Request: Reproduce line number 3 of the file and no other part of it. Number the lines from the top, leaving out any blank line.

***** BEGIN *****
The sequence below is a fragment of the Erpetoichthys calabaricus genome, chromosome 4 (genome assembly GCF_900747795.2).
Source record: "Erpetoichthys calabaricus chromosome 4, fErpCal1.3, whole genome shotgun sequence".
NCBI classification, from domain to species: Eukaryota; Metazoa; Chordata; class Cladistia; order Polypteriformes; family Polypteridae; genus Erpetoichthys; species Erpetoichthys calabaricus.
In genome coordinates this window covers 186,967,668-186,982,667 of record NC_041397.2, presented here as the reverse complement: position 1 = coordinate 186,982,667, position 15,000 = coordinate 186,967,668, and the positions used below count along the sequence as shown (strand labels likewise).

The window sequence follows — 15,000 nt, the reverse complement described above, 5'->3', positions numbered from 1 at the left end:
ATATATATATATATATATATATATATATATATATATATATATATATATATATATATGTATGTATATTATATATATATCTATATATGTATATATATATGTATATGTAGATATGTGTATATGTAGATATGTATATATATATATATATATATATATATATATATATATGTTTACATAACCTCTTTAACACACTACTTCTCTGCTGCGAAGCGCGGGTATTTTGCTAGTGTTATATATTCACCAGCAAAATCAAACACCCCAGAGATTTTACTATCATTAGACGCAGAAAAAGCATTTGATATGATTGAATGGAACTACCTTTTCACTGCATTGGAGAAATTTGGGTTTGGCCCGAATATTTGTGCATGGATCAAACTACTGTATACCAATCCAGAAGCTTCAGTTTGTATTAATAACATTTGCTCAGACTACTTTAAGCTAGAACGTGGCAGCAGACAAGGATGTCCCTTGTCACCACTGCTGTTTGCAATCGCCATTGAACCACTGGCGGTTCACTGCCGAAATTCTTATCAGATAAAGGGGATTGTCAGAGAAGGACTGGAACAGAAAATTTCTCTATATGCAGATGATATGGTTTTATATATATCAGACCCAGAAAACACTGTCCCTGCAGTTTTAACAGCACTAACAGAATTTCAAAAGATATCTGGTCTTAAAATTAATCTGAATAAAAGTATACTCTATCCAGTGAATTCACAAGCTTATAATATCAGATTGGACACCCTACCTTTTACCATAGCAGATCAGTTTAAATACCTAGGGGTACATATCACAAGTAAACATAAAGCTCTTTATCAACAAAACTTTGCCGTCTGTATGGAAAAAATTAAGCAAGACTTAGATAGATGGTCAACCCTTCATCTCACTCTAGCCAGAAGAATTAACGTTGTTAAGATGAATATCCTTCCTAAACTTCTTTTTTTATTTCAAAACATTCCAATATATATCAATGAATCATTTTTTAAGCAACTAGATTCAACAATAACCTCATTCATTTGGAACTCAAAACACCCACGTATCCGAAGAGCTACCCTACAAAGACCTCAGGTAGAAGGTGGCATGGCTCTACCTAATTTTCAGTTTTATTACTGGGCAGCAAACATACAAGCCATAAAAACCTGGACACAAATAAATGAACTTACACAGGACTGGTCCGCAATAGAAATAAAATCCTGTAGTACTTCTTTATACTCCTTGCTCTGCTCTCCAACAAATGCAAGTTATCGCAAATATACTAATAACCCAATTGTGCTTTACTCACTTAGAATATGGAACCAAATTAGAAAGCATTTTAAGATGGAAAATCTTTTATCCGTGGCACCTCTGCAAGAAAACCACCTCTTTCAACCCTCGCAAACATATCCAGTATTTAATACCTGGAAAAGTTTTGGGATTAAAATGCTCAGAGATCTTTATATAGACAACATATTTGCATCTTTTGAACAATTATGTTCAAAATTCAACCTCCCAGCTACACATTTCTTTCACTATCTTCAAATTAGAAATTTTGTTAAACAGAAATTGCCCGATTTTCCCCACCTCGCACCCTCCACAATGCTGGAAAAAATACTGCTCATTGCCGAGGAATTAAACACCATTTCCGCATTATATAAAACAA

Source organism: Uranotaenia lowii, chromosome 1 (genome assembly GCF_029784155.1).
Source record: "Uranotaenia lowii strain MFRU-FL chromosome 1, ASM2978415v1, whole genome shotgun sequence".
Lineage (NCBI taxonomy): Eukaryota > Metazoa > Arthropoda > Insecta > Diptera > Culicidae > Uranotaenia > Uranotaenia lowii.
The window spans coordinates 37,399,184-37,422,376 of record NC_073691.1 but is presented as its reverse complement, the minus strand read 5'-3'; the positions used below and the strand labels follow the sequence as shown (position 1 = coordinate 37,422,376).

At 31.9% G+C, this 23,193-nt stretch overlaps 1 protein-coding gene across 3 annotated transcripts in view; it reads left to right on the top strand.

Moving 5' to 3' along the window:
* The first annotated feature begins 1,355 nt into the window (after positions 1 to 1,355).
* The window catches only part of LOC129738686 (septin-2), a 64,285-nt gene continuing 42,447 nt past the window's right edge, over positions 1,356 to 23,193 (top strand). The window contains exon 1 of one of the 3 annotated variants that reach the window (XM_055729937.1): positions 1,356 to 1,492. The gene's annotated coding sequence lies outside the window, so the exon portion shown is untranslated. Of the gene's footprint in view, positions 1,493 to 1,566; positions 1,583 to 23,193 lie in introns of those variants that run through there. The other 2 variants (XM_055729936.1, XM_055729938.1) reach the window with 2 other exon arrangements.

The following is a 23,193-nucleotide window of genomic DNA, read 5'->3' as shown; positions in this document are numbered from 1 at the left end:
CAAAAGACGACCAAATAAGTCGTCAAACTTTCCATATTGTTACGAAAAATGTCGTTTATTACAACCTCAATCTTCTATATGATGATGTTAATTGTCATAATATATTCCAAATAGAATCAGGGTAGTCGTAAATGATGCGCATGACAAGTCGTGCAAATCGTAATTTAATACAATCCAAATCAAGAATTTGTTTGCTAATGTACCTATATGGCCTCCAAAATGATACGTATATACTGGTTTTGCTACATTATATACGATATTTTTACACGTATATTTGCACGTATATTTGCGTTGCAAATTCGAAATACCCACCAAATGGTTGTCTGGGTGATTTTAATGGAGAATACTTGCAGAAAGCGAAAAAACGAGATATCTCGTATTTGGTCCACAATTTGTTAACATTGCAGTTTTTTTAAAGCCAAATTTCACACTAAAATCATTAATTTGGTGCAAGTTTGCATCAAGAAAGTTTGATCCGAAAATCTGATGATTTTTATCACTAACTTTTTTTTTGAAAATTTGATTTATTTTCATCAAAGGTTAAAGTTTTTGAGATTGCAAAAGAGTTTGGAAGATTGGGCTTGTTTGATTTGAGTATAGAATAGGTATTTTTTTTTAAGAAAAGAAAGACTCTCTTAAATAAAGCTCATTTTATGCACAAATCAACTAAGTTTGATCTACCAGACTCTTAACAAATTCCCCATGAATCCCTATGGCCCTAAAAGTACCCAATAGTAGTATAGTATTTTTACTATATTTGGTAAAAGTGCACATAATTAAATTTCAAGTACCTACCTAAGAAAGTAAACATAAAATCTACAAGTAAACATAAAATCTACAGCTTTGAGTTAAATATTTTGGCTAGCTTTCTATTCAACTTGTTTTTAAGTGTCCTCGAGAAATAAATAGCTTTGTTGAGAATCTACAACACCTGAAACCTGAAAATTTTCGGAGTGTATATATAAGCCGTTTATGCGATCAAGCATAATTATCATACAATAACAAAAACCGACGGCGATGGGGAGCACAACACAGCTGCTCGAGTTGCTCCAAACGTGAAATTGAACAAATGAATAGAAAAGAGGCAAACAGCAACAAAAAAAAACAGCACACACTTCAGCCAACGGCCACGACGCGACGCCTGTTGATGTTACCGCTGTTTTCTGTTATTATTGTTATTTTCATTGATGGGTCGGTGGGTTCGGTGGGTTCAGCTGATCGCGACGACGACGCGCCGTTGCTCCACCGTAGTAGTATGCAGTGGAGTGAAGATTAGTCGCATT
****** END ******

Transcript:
NCBI classification, from domain to species: Eukaryota; Metazoa; Chordata; class Cladistia; order Polypteriformes; family Polypteridae; genus Erpetoichthys; species Erpetoichthys calabaricus.